Our final full day in Cardiff was to be spent exploring the 2019 Museum of the Year, St Fagans National Museum of History.
The Museum is in the village of St Fagans, a short bus ride from Cardiff. With an hourly bus service on a Sunday we left the hotel in good time so we didn’t miss the first bus!
This extra time gave us the opportunity to look for a puzzle cache we had solved before we left home. The puzzle required us to identify 12 famous Cardiff personalities (past and present) and convert different letters in their names to numbers and hence co-ordinates. They were a motley selection of people including musicians, broadcasters and sportspeople!
We arrived at GZ, and hunted around for the hint ‘X marks the spot’. A typical treasure map reference, but being in the middle of a city centre not much soil to dig up. We spend some time looking for Xs, and eventually found two or three…one of which yielded the cache.
At 930 on a Sunday morning, the roads and pavements were quiet, so little stealth was needed, a far cry from the hustle and bustle of the previous evening. A log signed, and then a short wait for the Museum bus just outside the Principality Stadium.
Lots of people were on that bus, including a party of 6 from Hemel Hempstead and three Museum volunteers. It was standing room only by the time we arrived at the Museum – we were in for a busy day.
St Fagans is a free museum. Yes, free. Parking though is £5 all day (or a bus fare in our case).
Surprisingly St Fagans Museum was started back in 1948, and now hosts over 40 different historic buildings spread over 100 acres of parkland. These buildings have been rescued from all over Wales and painstakingly rebuilt at St Fagans. During our visit the Vulcan Hotel was being rebuilt from its former base, just a few miles away in Cardiff.
Unusually the Museum hosts a geocache. A 16 stage multi-cache.
Many of the buildings host objects, dates, numbers which the cache setter has used to yield a set of coordinates and a Welsh phrase.
So as well as exploring each of the 40 buildings we had to explore 16 in detail to yield some additional information. In many cases, the information was obvious to find (the number of wood carvings on an outer door), sometimes the information was difficult to read (a date above a fireplace in a dark room) other times, plain impossible without asking building/room volunteer.
Our search for all the clues was hampered as one of the buildings was off-limits, so our final calculation would be based on guesswork!
The Museum buildings varied from a roundhouse (interestingly connected to a neighbouring roundhouse by a small passage), a bread mill, two churches, a village square with a terrace of houses cleverly taking you through the ages from one house to the next, a post office, a toll booth, shops and of course various farmhouses. We went in them all, and searched high and low where appropriate.
We found 15 of the 16 answers and arrived at reasonable set of Westings. But the Northings we could not get as the off-limit building was key to its calculation. So we guessed. Where would the cache be ?
We had been told that the staff knew of the cache, and if one went to ground zero, and asked, in Welsh (!) for the cache, they would give it to you. We were running out of time before the last bus home so we went to, where we thought, was the most obvious place, the museum reception. Sadly the cache wasn’t there. They did tell us where they thought the cache would be…but we didn’t have time to walk there and collect it. So having visited all of the buildings St Fagans had on offer and collecting 15 clues, we left emptyhanded.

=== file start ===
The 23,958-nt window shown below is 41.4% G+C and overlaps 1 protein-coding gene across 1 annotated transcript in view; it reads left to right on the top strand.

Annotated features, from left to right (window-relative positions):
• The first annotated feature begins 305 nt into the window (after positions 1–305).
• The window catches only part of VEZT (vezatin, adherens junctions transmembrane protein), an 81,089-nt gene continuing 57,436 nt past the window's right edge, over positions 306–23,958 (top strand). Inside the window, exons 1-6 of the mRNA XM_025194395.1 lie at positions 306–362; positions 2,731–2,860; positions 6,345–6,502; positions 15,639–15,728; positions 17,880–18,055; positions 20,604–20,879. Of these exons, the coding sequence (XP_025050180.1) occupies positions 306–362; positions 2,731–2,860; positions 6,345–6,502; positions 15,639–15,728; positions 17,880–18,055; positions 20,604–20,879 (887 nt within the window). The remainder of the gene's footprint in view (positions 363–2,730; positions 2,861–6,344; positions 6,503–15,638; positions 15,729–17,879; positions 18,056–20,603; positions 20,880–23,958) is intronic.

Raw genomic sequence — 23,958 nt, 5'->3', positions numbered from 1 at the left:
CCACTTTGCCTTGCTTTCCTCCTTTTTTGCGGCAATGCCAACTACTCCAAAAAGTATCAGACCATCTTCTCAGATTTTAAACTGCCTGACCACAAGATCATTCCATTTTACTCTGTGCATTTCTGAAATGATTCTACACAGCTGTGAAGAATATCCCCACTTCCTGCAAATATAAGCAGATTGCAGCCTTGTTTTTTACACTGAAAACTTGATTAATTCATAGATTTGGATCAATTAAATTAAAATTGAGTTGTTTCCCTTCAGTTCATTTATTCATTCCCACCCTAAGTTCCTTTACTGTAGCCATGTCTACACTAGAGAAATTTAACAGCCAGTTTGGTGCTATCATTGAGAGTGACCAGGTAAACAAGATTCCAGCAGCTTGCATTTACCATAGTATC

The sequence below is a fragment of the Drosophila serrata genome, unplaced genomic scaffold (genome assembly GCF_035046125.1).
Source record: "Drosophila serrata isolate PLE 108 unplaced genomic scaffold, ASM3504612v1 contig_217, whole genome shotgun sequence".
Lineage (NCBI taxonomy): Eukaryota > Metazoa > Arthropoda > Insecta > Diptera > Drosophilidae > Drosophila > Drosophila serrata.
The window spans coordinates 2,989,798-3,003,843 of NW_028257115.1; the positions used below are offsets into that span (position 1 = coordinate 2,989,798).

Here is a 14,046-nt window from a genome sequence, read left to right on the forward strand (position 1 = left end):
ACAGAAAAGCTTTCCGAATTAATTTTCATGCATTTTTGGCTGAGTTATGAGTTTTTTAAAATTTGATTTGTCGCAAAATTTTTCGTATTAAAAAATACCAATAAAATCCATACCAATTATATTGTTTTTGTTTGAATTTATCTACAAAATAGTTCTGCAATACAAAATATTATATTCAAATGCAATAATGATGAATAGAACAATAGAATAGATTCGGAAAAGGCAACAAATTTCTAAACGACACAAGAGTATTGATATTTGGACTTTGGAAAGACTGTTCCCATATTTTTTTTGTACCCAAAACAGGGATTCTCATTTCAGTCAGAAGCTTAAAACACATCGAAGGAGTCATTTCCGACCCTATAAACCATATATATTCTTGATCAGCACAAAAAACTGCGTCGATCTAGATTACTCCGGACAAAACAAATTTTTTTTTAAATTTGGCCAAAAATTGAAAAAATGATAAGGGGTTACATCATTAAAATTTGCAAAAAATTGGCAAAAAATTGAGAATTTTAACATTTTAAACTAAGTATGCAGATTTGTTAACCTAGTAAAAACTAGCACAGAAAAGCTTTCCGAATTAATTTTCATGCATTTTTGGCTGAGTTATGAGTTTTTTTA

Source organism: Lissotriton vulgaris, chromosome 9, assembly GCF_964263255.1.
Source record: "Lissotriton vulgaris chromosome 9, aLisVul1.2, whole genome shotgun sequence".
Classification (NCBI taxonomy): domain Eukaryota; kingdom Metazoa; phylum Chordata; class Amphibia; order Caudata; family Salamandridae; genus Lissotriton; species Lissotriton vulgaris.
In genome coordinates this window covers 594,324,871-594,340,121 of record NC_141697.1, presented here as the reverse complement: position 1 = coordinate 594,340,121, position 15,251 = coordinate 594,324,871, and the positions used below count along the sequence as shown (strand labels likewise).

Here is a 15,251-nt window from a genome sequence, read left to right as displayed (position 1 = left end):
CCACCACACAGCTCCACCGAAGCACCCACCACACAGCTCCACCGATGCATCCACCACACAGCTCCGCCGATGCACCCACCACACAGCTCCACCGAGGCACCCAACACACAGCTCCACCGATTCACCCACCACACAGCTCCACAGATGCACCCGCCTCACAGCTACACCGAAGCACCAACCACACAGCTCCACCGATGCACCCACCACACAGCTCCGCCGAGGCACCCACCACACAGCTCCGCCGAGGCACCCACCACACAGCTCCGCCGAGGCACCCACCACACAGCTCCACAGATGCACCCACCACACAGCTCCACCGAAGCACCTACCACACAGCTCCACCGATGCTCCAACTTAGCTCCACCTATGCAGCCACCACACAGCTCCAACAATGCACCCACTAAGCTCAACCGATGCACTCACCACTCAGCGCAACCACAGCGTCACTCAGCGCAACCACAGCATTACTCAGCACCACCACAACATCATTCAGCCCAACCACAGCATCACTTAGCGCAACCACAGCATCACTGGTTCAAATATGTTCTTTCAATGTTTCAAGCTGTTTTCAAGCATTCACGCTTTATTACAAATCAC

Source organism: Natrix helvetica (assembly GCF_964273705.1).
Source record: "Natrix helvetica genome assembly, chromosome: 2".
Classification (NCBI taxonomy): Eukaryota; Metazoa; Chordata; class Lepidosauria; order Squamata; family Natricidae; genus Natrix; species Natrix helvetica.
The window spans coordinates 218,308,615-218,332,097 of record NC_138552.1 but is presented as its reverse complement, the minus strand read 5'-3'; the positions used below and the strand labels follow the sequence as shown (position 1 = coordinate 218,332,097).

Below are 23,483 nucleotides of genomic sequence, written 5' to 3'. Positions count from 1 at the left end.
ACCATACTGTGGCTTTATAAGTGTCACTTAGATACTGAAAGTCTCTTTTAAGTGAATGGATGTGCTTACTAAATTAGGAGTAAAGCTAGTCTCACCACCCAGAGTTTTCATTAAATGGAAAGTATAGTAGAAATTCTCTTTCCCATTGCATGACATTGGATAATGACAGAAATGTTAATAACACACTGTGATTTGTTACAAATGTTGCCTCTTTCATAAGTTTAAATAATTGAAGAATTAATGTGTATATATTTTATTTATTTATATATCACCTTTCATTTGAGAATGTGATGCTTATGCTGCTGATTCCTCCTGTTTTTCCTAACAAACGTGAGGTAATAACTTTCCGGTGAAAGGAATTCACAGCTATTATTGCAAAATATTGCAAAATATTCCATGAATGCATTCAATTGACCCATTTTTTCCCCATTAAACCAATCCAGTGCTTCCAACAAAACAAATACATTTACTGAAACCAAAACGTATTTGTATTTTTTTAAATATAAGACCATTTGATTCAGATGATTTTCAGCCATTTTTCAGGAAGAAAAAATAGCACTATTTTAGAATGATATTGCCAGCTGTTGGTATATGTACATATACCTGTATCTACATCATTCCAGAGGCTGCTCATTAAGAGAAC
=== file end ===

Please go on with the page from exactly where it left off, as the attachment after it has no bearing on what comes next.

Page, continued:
A fine day out exploring and well worth a visit. To all readers of this blog who want to attempt this cache, we recommend two things… visit midweek, when there will be less people and access into the buildings isn’t so cramped, and secondly buy a guide book (some of the answers we believe are in there!)
Since our visit we have been informed we made a couple of errors with the answers we did find…including the mis-counting of objects in a bible scene, and the mis-dating of one of the cottages. So even if all 16 buildings had been open to visit, we still would have left empty-handed!
The bus journey back to Cardiff was even fuller than our outbound journey (no surprise, as it was the last bus of the day). As well as the same 6 people from Hemel Hempstead, and the three volunteers we saw earlier, half the bus was taken up by overseas students from Argentina! How we all squeezed into the bus was an achievement in itself.
We left the bus at the entrance to Cardiff Castle. We had visited the Castle on Friday (no cache to find), but the heavens had opened just as we were leaving and we hadn’t visited the nearby Stone Circle. It was now late Sunday afternoon and Gorsedd Stone Circle was busy. The Circle, is not an ancient stone circle, as it was built in 1978 to mark the Welsh National Eisteddfod being held in Cardiff. We had to interpret the various stones in the circle. and answer a question on a nearby plaque. Both tasks were tricky as a yoga class was going on within the circle, and the plaque formed a convenient mound which four people sat on before we could read the inscription.
Questions answered we returned back to the hotel passing Cardiff’s Animal Wall, built in late 19th century, but has had some renovations and re-placement since then. As we only found one physical cache container all day, please enjoy these Animals from the Wall! Farewell Cardiff! Ffarwel Caerdydd !